Our use of ADI to assess predictive model equity across levels of economic disadvantage along with the assessment of equity across different levels of rurality may be unique. A PubMed search on “ADI prediction equity” or “area deprivation index prediction equity”,  returned only one relevant result looking at the equity of a prediction model for various levels of ADI, and that study did not assess equity across levels of rurality.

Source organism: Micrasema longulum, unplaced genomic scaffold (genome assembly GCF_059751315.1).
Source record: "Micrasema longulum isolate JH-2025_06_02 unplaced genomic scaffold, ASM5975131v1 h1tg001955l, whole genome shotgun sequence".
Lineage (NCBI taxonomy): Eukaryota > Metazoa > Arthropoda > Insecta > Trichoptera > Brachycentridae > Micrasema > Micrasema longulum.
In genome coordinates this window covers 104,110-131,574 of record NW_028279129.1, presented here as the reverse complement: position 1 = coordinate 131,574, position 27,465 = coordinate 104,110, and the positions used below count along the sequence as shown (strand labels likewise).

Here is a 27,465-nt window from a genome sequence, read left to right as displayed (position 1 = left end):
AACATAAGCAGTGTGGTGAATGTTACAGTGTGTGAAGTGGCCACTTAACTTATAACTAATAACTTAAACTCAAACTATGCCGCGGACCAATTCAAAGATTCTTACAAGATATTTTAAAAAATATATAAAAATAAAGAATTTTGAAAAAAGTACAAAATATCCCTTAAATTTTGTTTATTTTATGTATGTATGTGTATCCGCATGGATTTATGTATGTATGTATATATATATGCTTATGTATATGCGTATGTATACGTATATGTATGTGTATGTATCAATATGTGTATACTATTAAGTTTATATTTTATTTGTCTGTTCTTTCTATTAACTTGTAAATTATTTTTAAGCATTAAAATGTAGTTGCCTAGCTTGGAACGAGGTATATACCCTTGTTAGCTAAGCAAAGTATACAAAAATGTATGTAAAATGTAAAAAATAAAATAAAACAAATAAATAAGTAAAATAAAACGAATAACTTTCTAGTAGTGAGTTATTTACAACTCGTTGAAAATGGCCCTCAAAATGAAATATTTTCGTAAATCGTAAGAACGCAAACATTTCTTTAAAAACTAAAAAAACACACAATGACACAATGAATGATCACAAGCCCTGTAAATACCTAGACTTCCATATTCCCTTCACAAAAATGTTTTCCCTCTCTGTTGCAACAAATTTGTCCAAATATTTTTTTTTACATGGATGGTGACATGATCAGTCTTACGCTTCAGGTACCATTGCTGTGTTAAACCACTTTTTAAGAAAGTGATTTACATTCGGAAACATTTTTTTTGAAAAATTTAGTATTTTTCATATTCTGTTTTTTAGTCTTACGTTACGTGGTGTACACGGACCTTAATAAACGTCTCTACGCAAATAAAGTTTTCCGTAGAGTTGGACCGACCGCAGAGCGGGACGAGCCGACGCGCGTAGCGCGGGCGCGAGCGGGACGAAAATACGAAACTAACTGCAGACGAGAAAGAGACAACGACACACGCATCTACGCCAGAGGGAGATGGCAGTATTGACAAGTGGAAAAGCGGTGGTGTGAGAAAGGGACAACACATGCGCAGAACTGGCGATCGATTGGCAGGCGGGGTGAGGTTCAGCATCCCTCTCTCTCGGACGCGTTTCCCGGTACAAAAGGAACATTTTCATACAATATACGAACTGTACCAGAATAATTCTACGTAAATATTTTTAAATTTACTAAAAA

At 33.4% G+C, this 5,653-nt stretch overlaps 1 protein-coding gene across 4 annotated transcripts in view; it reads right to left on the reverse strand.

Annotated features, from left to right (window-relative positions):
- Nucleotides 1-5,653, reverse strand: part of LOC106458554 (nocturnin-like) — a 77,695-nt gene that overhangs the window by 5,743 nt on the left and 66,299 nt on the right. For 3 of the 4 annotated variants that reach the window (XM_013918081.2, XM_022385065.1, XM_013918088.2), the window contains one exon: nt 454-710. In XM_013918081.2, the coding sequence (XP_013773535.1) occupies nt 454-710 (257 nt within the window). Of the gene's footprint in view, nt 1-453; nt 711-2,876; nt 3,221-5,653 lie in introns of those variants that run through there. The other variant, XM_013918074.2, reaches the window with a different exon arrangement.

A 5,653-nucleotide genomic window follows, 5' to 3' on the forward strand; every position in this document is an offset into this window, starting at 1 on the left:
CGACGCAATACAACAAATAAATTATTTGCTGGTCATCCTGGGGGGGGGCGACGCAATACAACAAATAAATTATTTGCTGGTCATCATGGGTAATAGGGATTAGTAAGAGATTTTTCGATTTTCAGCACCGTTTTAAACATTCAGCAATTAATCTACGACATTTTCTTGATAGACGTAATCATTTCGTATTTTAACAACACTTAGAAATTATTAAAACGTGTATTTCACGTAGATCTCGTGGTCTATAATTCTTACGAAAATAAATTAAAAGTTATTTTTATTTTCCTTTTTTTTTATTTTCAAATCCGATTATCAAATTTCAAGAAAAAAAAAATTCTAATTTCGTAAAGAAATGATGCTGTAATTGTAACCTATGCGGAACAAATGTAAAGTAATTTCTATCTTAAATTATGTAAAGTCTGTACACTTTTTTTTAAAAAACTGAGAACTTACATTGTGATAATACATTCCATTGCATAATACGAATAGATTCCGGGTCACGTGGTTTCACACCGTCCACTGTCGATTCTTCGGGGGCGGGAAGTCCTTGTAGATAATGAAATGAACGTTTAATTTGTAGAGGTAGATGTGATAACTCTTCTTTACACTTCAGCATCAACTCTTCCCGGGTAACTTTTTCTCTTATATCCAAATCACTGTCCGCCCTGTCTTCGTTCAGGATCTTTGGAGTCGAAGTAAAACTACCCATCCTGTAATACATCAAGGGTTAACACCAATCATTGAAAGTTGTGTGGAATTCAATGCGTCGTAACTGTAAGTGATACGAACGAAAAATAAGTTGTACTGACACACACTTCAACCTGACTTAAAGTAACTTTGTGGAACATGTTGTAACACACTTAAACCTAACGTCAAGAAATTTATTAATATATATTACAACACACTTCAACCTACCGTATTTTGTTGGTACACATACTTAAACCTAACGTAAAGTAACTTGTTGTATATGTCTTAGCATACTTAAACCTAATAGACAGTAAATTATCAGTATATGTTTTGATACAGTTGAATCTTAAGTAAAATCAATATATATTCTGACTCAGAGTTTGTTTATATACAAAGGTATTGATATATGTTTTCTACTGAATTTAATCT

Although assessments were designed to avoid “future leakage” (use of data that will not be available at the time of prediction), complete avoidance cannot be guaranteed in this retrospective study. Other confounders related to the retrospective nature of this study may have affected results. This study was performed at one multi-hospital health system serving a predominantly White and Midwestern population, potentially limiting generalizability. Some demographic data may be inaccurate, affecting results. We grouped RUCA codes based on published approaches,,  but different published groupings might have led to different rurality results.,  The ADI may not accurately represent the patient’s socioeconomic status, and our use of an average ADI for the five-digit zip code may not represent the actual ADI for the patient’s census tract. Some demographies were aggregated to avoid small group sizes, and the predictor may perform differently across the aggregated demographies. Use of current code status as a proxy for status on admission may have affected results, but we believe patients are more likely to change from null or full code status to something else than the reverse. Finally, our study was limited to model performance analysis, not the resulting impact on clinical care. These limitations represent fruitful areas of future research.